The 2009 Next Leaders Summit (formerly called the "YP Summit") was held in Cincinnati, OH, September 17-19, 2009. The 6th annual summit built on our tradition of being the only forum in the world committed to developing the skills and capacity of our future leaders – and unleashing the power of the next generation to build better cities and workplaces. Summit attendees from Columbus included: Robbie Banks, young professionals manager at the Columbus Chamber, Sarah Black of 100(+) Women Who Care – Columbus Metro, Kristen Jensen of Young Professionals of Columbus (YPC), Elissa Schneider of YPC, Lynn Walsh of YPC and Kim Wingfield of Columbus Rotaract.
This guest post was written by Lynn Walsh, communication and marketing chair of Young Professionals of Columbus (YPC).
A room full of enthusiastic leaders waiting to learn ways in which they can continue to make a difference. The recent Next Leaders Summit was inspiring and contagious. One cannot help but be overwhelmed with energy and drive after leaving a conference like this. To help myself better take all of the information and ideas from a â€œdreamâ€ to reality, I will keep in mind these four things:
â€œMake it Matterâ€
Whether it is an e-mail or a huge event, the goal in anything you do yourself or as an organization should be to â€œmake it matter.â€ Make sure it is relevant and significant to those around you. A YP's time is valuable and you do not want to waste it. The moment people do feel their time has been wasted is the moment you become irrelevant to them.
Know Your Constituents
A key in making it matter is to know who you want to attend your events and participate in your organization. If your group is focused on environmental issues, hosting a â€œbar-hoppingâ€ event may not resonate with your constituents. One great way to know your constituents is to survey them as much as possible. Sick of surveys? Find ways to disguise them: use Twitter to ask questions or post discussion items on Facebook and LinkedIn. Another key part of knowing your constituents is to involve as many people as possible in event brainstorming. Some groups I have been involved in keep the decision makers so close-knit that they and then the group become irrelevant. Be as welcoming as possible to new members and encourage feedback.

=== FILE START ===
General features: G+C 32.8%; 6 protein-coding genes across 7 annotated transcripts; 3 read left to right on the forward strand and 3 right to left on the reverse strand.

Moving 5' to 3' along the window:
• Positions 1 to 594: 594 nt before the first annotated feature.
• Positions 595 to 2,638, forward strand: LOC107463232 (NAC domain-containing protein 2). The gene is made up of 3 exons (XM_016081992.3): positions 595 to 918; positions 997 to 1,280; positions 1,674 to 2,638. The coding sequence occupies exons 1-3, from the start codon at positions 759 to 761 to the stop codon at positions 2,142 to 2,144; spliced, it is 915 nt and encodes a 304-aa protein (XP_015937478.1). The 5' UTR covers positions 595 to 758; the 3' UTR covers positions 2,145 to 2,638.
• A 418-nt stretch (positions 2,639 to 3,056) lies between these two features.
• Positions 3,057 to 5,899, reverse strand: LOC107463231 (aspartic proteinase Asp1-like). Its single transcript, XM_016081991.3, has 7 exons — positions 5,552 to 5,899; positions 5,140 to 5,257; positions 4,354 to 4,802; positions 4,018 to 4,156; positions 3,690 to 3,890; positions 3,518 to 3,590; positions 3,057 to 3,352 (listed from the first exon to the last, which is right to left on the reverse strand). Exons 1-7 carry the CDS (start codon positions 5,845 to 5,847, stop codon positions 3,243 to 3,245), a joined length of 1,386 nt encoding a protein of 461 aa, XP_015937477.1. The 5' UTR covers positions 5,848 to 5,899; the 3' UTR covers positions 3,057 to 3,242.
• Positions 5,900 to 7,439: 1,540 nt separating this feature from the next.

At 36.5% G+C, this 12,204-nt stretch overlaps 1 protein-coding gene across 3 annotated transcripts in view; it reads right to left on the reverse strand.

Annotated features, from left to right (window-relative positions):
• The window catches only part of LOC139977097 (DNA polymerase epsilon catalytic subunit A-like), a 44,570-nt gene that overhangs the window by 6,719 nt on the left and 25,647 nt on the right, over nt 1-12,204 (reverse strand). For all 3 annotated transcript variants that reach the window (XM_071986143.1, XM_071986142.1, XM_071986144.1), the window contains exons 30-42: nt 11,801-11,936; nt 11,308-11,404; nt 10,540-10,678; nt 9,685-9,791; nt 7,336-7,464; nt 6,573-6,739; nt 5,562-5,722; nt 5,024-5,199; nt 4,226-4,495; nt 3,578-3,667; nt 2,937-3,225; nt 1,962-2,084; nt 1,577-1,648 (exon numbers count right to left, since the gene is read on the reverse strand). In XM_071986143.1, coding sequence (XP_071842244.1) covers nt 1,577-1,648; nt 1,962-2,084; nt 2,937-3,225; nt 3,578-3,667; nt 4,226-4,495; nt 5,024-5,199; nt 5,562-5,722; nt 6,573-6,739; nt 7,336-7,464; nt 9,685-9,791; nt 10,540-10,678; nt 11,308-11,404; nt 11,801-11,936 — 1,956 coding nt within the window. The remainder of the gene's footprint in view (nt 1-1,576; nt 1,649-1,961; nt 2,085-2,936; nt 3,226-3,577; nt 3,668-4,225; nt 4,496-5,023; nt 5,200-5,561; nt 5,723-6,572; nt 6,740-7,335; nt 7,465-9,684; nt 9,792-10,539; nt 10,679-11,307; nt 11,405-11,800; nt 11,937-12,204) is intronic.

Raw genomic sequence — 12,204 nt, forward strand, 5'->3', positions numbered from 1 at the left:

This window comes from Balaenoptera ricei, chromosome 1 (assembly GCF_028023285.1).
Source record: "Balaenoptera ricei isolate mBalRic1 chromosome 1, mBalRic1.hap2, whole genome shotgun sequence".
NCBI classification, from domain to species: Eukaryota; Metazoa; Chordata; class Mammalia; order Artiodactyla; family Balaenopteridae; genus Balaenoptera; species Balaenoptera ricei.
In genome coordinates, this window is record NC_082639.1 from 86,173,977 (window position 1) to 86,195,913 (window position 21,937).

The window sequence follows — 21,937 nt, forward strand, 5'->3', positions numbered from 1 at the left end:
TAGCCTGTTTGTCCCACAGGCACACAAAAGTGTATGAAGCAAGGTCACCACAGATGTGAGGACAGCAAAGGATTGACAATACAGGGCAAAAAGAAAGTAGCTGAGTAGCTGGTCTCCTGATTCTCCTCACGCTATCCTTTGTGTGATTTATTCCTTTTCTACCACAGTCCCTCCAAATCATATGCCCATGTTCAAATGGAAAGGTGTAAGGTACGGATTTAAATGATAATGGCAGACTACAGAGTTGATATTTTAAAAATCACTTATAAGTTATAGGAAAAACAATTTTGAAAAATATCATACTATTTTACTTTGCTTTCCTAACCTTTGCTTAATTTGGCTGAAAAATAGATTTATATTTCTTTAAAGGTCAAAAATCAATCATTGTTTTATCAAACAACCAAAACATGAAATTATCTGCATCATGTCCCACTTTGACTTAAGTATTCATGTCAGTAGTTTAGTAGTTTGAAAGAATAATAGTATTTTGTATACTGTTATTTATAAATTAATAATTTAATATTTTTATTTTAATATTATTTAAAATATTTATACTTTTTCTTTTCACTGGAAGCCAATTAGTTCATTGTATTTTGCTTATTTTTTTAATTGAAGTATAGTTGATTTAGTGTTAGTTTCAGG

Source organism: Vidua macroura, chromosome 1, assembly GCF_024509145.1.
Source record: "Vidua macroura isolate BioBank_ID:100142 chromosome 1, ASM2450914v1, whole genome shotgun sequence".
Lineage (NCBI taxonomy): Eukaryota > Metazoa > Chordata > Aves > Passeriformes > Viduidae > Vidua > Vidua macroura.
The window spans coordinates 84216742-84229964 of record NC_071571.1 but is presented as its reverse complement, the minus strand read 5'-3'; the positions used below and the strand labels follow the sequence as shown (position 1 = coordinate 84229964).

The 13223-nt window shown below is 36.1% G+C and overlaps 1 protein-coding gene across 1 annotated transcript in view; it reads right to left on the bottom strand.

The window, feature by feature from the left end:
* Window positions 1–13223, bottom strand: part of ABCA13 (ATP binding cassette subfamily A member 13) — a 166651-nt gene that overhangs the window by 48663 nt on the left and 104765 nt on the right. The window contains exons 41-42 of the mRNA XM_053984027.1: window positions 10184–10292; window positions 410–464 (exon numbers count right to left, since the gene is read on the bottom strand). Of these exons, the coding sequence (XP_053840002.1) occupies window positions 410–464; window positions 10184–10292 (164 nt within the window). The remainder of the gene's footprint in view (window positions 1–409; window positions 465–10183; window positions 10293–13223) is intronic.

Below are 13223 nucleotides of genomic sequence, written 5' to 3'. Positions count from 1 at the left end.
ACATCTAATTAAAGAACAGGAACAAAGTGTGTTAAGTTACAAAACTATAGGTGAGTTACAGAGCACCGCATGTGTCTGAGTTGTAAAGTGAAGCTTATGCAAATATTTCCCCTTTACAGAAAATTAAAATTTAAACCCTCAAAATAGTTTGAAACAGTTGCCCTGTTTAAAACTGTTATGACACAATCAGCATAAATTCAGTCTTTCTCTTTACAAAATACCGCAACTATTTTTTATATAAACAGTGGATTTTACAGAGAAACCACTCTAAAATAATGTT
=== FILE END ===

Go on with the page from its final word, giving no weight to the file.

Clearly State the â€œBargainâ€
Every organization has a â€œbargain.â€ Every event has a â€œbargain.â€ If not, then you need to create one. A great question posed to the Summit attendees was this: "If your organization did not exist, would it matter?" It may sound harsh, but if nothing would be different, then it is time to make changes. By creating a reason for being you are then creating a bargain for your members. If you provide something they cannot get anywhere else, they now have a reason for joining, committing their time, money, and resources, and a reason to come back. They will look at it as a bargain and not a requirement.
Personalization is Priceless
This is obvious in almost anything. Think about how you feel when you get mail that has your actual name on it or an invite to an event that was not sent to more than 20 people; you are more likely to pay attention than if it was addressed to â€œcurrent residentâ€ or sent to a listserv of e-mail addresses. This can take time, but remember time is money. It is more beneficial to reach out to new members right when they join rather than assume they know how to get involved. Another easy way to create personalization is have nametags printed ahead of time for those who RSVP. People will feel as if you were expecting them and it also makes those who did not RSVP feel as if they should next time.
The Summit was organized by Next Generation Consulting and Mayor Mallory's Young Professionals Kitchen Cabinet. Pictured from right to left: Sarah Black, Lynn Walsh, Rebecca Ryan of Next Generation Consulting, Kristen Jensen, Molly Foley of Next Generation Consulting and Clara Rice of Mayor Mallory's Young Professionals Kitchen Cabinet.